/ Modified feb 27, 2014 4:11 p.m.

Advances Made, LGBTQ Workplace Discrimination Remains

Transgender Pima County lawyer says situation even more difficult for trans people; most states including AZ don't have laws protecting LGBTQ people in workplace.



The national conversation surrounding LGBTQ rights is usually focused on marriage equality and while that remains important for the lesbian, gay, bisexual, transgender and queer community, some say the issue of workplace equality is also crucial.

There are no federal laws that prohibit discrimination based on sexual orientation or gender identity. And, most sates, including Arizona, do not have laws that protect LGBTQ people in the workplace.

The city of Tucson adopted a non-discrimination ordinance in 1999 that prohibits discrimination in the workplace based on sexual orientation or gender identity, “but ordinance or not, discrimination is still happening,” said Abigail Jensen, a transgender public defender in Pima County.

Transgender people have a tougher time finding employment, she said.

abigailjensenportrait Abigail Jensen (PHOTO: Fernanda Echavarri, AZPM)

“That moment of disclosure of being trans is the most touchy moment that there is for trans people, so when someone like me is applying for a job there is always that question of, ‘do I tell them or do I not?’" Jensen said.

With electronic records and online databases available, Jensen said it is almost impossible to conceal the fact that a person was a different gender in the past.

“If the employer knows that they’re trans, they don’t even get an interview, so it’s a very difficult decision and there are myriad stories of trans people and mostly trans women who are highly qualified, filled out job applications and the employer calls them back and says, ‘this looks great, come in for an interview,'" Jensen said. “But as soon as they walk in the door and because of their bodies, the employer realizes that they are in fact transgender and all of the sudden the job’s filled, or there’s some other excuse as to why the won’t be hired.”

Some Arizona businesses, such as PetSmart, have written internal policies to prohibit discrimination against LGBTQ people. PetSmart is one of dozens of companies in the state that have signed The Unity Pledge, an effort to encourage workplace equality.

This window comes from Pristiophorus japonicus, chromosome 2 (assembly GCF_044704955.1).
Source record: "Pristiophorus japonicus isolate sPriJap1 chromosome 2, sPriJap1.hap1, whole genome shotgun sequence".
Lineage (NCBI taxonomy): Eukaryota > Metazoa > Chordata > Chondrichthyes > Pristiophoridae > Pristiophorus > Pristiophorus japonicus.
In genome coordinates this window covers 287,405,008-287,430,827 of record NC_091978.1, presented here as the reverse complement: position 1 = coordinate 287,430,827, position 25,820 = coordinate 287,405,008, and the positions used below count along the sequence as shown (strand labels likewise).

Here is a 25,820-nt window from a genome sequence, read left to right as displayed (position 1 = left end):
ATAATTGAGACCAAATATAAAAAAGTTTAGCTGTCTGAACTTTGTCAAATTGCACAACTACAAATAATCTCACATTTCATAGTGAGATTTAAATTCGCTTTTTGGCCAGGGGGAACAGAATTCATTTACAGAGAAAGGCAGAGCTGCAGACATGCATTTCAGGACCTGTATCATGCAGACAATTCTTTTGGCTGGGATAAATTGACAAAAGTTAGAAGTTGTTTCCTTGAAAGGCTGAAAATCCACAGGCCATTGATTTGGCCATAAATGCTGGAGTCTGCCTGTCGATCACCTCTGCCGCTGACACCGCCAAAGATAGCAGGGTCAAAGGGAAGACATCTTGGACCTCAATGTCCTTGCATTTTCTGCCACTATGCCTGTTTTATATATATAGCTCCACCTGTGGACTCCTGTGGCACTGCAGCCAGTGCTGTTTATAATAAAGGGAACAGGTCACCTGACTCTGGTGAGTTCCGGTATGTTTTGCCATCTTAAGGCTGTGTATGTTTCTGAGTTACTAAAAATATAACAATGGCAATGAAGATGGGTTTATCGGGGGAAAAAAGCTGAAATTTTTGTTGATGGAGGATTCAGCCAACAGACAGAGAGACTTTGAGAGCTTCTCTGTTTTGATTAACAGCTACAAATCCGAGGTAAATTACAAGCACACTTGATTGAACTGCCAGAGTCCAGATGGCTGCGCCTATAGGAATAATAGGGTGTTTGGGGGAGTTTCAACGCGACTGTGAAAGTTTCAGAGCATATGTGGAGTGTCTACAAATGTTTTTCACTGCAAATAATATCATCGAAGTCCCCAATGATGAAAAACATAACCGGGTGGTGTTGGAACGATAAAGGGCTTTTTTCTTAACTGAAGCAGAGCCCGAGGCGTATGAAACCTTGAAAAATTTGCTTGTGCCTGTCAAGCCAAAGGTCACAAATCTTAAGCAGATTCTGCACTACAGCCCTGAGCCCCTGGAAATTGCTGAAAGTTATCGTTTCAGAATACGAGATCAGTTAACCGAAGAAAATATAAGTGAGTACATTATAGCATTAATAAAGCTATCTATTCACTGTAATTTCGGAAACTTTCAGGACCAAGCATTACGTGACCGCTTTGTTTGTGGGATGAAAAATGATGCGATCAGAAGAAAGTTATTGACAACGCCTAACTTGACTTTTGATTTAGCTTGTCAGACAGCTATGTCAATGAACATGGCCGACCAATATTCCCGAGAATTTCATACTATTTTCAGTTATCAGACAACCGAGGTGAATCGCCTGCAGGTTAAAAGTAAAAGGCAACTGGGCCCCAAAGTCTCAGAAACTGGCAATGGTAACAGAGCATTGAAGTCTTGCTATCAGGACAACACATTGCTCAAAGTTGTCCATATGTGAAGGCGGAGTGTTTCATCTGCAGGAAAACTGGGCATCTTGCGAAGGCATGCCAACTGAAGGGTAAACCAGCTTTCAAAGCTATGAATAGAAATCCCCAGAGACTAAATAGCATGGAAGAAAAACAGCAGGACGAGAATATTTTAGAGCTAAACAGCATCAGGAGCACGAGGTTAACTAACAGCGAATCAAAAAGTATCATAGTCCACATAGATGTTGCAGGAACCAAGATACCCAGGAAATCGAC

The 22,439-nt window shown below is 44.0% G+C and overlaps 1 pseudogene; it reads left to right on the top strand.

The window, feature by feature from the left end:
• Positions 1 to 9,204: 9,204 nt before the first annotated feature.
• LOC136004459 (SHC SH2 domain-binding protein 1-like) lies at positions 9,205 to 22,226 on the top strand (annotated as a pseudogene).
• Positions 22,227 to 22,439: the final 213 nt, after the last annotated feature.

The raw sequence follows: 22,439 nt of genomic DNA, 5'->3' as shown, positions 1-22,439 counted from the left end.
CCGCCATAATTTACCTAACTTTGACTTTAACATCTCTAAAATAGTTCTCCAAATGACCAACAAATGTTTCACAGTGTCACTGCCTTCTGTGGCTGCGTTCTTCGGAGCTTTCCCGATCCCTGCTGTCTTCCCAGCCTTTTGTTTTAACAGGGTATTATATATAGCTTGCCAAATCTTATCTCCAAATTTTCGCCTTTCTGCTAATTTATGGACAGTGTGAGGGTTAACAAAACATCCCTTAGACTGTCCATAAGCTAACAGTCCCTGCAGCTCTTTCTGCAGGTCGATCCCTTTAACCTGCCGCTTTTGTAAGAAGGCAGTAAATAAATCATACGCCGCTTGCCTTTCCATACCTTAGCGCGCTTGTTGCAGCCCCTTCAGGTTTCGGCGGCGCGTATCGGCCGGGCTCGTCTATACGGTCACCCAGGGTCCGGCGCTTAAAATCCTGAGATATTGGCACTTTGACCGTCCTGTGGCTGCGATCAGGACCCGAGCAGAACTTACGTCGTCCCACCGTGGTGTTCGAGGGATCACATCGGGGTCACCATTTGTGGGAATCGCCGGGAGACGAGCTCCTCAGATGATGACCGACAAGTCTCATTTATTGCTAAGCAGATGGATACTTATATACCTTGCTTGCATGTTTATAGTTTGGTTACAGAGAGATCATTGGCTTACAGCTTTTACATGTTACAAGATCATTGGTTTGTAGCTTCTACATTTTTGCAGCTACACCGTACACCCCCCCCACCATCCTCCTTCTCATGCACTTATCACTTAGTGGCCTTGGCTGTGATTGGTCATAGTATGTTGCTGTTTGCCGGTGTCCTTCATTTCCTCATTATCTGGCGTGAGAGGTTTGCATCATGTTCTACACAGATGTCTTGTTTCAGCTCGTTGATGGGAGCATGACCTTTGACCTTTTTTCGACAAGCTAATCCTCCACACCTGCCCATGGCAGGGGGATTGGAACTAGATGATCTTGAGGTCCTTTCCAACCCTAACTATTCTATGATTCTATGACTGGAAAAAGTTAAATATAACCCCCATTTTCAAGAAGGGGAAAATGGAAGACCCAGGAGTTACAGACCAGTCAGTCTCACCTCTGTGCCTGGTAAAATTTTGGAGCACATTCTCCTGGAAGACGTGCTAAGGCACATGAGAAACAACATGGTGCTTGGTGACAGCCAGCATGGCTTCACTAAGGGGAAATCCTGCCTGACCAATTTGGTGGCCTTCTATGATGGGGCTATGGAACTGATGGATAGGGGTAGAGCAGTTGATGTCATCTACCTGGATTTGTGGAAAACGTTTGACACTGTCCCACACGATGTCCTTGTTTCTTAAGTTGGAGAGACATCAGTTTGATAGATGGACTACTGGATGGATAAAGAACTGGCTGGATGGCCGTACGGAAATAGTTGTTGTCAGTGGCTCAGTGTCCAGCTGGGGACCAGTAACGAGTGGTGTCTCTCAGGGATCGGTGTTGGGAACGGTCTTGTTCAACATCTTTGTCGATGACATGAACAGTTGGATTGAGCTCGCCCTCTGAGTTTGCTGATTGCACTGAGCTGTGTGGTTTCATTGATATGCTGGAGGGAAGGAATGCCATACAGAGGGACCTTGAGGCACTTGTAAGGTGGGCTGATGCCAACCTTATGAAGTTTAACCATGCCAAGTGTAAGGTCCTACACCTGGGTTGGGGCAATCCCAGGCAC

“I think PetSmart is unique because it is a large corporation that is taking a public stance on this,” said Andy Izquierdo, vice president of corporate affairs for PetSmart.

It is important for companies to understand the need to talk about gay, lesbian and transgender issues when they talk about diversity in the workplace, he said.

LGBTQ students entering the workforce after college have the added stress of researching discrimination policies, state and city laws, as domestic partner benefits, said Stephen Russell, interim director of the John & Doris Norton School of Family and Consumer Sciences.

“I tell my students, 'do your research, ask questions,'” he said. “They have to assess if they are going to be in a safe comfortable (environment).”

Sometimes a graduate may find a good job but in a company that does not give equal respect to LGBTQ people, he said, so he recommends that the student finds a job elsewhere.

“Some people say, ‘oh anybody can be out’ and hopefully that is the case, but in too many other cases it is not,” Russell said. “We see evidence of discrimination in the workplace, even if it is subtle and unintentional.”

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